So what this has taught me about my kids? They have plenty of energy. They are capable of walking/hiking/working/etc WAY more than I give them credit for. Their ability to accomplish a task is determined ENTIRELY BY THEIR MINDS.

tiny crab

Oh, hey.  I’m pretty sure that’s true about me, too.


Not really a new revelation, but certainly a good one to keep at the forefront of said mind.


There are days when I go for my walk mostly just because I know it’s good for me, not because I really want to. I don’t have really *motivating* locations for walks, here. Kids are less likely than adults to do something that’s not fun just because it’s good for them. So make it fun. Use the power of their mind to your (and their) benefit. It does take some work, because you just don’t always have a great beach with a lighthouse at the end of it, but it’s not impossible. Katy has one great idea for getting kids walking (click here), and an RES colleague, Susanne, has a bunch of ideas (click here)! If you think of more, share them here!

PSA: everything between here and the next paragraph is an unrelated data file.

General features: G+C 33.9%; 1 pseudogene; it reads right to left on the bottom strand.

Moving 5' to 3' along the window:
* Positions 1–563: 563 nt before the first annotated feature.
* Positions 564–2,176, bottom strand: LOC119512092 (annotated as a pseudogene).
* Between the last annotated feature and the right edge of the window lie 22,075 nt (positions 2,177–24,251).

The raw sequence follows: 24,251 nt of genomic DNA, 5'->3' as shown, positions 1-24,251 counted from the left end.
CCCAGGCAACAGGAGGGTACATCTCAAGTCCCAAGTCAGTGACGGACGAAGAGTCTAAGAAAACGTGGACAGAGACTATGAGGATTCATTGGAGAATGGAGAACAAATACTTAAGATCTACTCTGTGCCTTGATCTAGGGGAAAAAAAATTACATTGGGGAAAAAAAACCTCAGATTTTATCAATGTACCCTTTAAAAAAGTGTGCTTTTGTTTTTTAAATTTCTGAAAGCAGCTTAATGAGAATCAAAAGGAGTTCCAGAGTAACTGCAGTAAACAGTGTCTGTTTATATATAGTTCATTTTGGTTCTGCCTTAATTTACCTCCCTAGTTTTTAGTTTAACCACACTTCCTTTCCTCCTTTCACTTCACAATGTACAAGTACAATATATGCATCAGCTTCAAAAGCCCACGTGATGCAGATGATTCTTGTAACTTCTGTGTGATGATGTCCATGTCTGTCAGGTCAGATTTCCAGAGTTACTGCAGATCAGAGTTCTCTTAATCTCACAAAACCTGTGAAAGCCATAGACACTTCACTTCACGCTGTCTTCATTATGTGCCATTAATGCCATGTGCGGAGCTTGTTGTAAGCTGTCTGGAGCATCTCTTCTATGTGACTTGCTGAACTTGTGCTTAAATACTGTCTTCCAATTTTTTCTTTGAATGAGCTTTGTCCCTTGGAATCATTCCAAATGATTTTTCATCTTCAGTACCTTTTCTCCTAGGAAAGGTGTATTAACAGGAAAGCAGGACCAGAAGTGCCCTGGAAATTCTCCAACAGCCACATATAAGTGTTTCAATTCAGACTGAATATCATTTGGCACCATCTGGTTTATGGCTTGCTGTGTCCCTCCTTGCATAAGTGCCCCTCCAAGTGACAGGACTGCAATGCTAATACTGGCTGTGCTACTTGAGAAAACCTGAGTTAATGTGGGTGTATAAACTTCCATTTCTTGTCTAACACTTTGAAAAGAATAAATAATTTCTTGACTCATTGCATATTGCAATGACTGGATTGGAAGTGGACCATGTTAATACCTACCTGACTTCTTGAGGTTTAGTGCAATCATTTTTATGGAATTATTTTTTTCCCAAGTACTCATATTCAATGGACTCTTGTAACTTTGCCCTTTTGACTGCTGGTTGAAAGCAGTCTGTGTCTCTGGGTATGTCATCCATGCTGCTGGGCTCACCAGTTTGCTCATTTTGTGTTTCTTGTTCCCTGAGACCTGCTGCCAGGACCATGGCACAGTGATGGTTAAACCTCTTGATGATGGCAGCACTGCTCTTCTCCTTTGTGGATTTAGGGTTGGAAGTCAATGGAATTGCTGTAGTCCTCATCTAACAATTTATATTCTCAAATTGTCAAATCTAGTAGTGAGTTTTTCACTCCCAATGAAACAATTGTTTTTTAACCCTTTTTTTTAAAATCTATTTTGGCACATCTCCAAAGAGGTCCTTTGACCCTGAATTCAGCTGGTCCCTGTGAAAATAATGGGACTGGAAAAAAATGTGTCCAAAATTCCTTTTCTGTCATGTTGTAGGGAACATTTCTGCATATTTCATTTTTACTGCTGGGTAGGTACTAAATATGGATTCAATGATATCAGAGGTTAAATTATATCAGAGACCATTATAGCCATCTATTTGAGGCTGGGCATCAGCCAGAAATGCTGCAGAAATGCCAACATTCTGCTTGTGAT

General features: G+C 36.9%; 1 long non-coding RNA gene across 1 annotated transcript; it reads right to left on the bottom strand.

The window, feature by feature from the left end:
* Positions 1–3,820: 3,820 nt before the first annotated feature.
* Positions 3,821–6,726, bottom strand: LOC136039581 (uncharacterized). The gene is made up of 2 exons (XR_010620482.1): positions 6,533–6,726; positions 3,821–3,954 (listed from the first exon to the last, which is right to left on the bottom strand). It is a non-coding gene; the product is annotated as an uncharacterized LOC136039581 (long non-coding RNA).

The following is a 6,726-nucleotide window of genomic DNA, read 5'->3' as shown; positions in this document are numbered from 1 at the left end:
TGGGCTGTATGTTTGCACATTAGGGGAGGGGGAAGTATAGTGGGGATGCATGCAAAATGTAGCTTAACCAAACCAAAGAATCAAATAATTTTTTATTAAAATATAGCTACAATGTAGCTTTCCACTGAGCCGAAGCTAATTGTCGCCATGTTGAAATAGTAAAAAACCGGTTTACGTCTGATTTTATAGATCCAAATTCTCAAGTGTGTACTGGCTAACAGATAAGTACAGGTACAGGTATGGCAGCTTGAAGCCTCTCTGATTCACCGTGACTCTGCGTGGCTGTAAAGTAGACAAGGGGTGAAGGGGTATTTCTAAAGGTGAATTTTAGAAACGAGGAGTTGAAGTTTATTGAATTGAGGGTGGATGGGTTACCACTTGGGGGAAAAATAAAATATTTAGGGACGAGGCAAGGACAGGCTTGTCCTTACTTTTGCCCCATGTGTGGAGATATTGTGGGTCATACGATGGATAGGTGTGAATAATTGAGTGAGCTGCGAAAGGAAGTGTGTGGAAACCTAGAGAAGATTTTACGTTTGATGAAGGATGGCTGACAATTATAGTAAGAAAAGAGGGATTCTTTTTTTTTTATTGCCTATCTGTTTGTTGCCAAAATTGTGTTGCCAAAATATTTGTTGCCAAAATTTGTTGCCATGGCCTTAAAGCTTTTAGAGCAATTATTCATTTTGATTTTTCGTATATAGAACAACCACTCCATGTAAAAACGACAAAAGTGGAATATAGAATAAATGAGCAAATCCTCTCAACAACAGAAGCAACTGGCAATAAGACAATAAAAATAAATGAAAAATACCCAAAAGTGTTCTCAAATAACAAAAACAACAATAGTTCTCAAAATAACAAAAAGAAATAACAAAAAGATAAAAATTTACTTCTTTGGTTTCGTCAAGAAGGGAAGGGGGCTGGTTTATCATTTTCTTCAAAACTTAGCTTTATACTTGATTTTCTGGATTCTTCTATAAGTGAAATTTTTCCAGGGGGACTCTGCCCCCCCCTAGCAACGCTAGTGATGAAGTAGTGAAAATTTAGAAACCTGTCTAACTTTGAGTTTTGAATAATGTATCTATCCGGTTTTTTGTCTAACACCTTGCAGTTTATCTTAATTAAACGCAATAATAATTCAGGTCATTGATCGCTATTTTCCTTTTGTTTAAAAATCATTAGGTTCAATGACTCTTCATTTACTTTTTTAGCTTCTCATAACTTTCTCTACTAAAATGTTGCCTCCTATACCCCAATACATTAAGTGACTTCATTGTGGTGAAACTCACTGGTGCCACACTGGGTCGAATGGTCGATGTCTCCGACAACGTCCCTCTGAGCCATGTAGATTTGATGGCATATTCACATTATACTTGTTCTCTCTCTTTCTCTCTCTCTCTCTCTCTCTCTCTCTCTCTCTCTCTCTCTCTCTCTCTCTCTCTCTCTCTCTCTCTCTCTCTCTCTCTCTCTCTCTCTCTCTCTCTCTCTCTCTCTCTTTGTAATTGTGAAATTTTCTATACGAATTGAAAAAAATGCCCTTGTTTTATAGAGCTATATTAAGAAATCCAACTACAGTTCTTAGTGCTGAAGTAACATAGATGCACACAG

Why bolster?

I got some questions about bolsters after the tutorial. What do you do with it? Why do you want one?

There are lots of ways to use them, but the reason I reach for one most often is for sitting. I don’t sit on a couch or a chair in my house any more. That doesn’t mean I want to stand or lie down all the time. It also doesn’t mean that my body is flexible enough to sit comfortably on the floor, or in a way that’s not doing different damage than chair-sitting is.